Dollar Dips after Draghi Drives Down European Interest Rates

Clint Siegner Clint Siegner

Clint Siegner

March 14th, 2016 Comments

Markets are still digesting last week’s extraordinary moves by the European Central Bank. Bureaucrats pushed interest rates further into negative territory and announced plans to monetize an additional €20 billion per month in bonds.

Euro & Gold Markets

Surprisingly, the euro strengthened and the dollar fell on Thursday and Friday after ECB chief Mario Draghi said no more stimulus is currently in the works. We’ll find out if currency markets continue to shrug off the ECB policy this week but don’t be surprised if we see the dollar strengthen some.

Much depends on what happens this week at the Federal Reserve. The Federal Open Market Committee meets once again and most expect officials to leave rates unchanged.

However, the recent rally in equity prices gives them room to set a more hawkish tone at least.

The Commitment of Traders report for gold also suggests that the bullion banks may be getting ready to teach some of the fresh speculative longs that have been piling into the futures market a lesson. The banks are even more heavily short than usual – positioning that is often associated with a price correction.

On the positive side, precious metals are off to one of their best starts ever. They have the attention of the “big money” for the first time in years, as shown by the exceptional demand for metals ETFs. This interest has been more than a match for all obstacles thus far in 2016.

Caution Flags Are Out for the Short Term

Gold and silver are among the best-performing assets year to date. All that momentum has brought much-needed speculative interest back into the futures markets and ETFs. It is the speculators who provide the fuel for significant and sustained moves higher.

The only problem is these folks do not represent “strong hands.” The metals markets have some challenges to face.

Gold and Silver Caution Flags

This week may prove to be pivotal. As mentioned above, all eyes will be on the Federal Reserve. Virtually no one expects the central planners at the Fed to raise rates during this week’s meeting, but that certainly doesn’t mean they won’t be jawboning about it and possibly hinting at doing it at some point over the next few months.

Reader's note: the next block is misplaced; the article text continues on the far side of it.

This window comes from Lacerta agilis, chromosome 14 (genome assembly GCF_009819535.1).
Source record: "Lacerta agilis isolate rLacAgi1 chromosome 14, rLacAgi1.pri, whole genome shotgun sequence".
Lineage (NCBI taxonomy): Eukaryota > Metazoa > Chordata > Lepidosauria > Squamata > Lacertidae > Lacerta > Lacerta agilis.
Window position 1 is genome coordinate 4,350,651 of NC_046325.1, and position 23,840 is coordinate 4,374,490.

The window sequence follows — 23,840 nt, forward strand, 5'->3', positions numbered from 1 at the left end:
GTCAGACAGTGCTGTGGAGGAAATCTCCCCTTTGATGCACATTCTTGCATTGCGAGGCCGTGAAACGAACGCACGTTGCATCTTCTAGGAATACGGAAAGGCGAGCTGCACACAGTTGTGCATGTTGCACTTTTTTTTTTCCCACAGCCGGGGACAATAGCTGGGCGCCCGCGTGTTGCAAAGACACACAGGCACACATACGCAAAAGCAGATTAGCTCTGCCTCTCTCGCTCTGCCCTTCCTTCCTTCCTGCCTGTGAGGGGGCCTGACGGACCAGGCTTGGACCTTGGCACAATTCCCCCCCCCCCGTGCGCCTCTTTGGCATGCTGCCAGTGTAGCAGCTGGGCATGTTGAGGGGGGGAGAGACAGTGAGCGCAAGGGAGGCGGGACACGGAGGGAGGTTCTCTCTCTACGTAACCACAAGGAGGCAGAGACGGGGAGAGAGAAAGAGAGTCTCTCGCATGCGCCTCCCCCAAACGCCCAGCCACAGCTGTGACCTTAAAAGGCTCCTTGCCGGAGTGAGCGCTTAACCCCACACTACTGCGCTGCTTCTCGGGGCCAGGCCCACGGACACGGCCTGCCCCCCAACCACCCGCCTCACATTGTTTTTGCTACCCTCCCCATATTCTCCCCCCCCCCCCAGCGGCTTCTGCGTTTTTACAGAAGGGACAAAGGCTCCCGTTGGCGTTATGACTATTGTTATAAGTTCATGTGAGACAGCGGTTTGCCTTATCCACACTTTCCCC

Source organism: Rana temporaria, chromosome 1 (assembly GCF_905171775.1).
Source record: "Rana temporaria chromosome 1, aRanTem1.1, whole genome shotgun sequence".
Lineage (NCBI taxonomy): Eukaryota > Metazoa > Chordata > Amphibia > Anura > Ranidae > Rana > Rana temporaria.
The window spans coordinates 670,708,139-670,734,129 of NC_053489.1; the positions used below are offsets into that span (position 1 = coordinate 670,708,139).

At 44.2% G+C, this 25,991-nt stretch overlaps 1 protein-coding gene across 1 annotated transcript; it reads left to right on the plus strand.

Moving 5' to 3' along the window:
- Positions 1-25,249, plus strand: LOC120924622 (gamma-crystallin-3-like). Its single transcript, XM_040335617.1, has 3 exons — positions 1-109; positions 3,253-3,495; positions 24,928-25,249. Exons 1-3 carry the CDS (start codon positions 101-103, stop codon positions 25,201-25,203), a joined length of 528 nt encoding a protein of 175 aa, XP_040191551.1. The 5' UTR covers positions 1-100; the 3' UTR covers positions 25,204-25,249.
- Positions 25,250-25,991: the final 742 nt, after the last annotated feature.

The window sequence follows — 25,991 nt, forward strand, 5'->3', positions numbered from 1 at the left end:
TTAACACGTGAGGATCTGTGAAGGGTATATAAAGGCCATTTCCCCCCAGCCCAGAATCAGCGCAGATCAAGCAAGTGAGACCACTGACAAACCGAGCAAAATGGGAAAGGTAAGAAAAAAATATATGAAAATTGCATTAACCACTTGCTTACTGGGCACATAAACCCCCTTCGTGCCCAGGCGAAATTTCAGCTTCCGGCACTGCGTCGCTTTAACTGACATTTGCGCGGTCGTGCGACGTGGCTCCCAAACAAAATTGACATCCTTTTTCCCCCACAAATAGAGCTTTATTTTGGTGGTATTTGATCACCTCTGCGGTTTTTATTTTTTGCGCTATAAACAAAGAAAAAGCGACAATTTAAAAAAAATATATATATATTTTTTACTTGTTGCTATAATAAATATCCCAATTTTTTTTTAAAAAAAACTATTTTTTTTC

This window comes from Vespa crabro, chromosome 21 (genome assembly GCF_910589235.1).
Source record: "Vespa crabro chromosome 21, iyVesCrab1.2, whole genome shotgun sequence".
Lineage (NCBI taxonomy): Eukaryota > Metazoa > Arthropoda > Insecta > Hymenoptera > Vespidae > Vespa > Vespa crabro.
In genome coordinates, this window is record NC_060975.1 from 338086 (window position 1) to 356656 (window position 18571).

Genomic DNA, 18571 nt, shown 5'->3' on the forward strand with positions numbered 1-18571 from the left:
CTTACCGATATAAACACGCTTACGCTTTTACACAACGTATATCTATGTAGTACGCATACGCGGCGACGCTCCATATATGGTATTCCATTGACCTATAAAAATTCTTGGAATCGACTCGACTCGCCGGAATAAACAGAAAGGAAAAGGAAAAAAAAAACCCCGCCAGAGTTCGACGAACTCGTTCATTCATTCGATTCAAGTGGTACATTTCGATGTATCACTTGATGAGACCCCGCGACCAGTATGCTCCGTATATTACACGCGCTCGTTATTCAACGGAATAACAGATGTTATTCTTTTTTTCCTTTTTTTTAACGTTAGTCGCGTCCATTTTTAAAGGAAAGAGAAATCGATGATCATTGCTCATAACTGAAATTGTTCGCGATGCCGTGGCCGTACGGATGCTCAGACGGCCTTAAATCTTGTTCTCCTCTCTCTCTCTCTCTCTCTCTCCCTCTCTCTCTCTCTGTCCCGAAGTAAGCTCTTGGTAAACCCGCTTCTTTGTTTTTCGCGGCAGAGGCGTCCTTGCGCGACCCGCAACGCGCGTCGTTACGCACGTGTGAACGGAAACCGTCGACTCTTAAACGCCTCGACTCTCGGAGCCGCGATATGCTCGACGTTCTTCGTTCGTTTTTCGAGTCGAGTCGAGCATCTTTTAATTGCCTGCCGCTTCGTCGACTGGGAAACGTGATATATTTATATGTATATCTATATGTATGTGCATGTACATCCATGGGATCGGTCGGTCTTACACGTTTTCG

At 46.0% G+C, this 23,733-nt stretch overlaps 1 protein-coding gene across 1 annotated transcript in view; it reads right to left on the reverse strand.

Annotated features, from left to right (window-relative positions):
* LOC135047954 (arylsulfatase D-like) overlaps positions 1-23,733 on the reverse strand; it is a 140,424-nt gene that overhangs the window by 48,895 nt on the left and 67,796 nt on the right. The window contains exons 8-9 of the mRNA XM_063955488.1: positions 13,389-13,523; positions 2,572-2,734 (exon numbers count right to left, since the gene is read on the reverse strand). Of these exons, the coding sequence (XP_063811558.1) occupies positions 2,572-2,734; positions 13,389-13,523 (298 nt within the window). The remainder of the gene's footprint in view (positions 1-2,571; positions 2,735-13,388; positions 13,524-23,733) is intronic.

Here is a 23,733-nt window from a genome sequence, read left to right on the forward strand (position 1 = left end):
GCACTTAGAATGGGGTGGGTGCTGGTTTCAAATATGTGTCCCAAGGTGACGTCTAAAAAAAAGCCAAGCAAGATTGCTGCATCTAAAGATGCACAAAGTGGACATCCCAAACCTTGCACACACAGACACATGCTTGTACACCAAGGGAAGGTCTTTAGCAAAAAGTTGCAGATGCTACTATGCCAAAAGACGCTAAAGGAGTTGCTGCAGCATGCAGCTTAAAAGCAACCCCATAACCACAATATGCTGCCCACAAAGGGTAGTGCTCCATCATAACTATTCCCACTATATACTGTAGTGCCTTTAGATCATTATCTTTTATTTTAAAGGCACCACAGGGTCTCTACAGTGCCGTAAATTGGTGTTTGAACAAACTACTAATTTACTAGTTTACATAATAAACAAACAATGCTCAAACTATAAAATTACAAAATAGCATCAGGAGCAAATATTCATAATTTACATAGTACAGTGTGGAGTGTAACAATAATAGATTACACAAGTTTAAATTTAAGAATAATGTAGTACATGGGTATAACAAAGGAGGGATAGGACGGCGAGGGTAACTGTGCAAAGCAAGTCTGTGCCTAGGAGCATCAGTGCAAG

Thus far metals have been resilient in the face of the recent rally in U.S. stocks. If Fed officials point to that recovery and resume talking earnestly about more tightening, expect the metals to encounter some temporary headwinds. Though it is quite possible that sort of talk will throw a wrench into the equities markets as well.

Gold and silver prices will also have to contend with bullion banks who have amassed an extraordinarily large short position. The fact they are betting on lower prices is no surprise. JPMorgan Chase and the others have become infamous for their perpetual and concentrated net short positions. Unfortunately, they also tend to win most battles against speculative long traders when the relative positions reach this kind of extreme.

The bullion banks have another incentive for trying to cap the paper price. The leverage built into COMEX futures exploded to ridiculous levels in recent months as “registered” stocks of gold and silver plummeted relative to the open interest. The gold coverage ratio – the number of paper ounces trading relative to the actual physical ounces in COMEX vaults available to make delivery – recently exceeded 500 to 1!

That represents a mounting problem for the banks. It increases the possibility of delivery issues and the need for cash settlement. Such an event would be devastating to confidence in the exchanges. The banks love these rigged casinos and almost certainly do not want to risk their collapse.

Granted, smashing metals prices isn’t likely to bring more “registered” metal back into exchange stocks. The only certain cure for that problem would be higher prices. However, a “beat down” may well force some of the weak hands out of the markets. A reduction in open interest serves just as well as an addition to inventory when it comes to bringing down the coverage ratio.

Gambling in leveraged gold and silver futures has always been risky – especially given the game is so often rigged. Now looks like an even more treacherous time to be playing in the paper markets. Paper speculators beware.

Clint Siegner

About the Author:

Clint Siegner is a Director at Money Metals Exchange, a precious metals dealer recently named "Best in the USA" by an independent global ratings group. A graduate of Linfield College in Oregon, Siegner puts his experience in business management along with his passion for personal liberty, limited government, and honest money into the development of Money Metals' brand and reach. This includes writing extensively on the bullion markets and their intersection with policy and world affairs.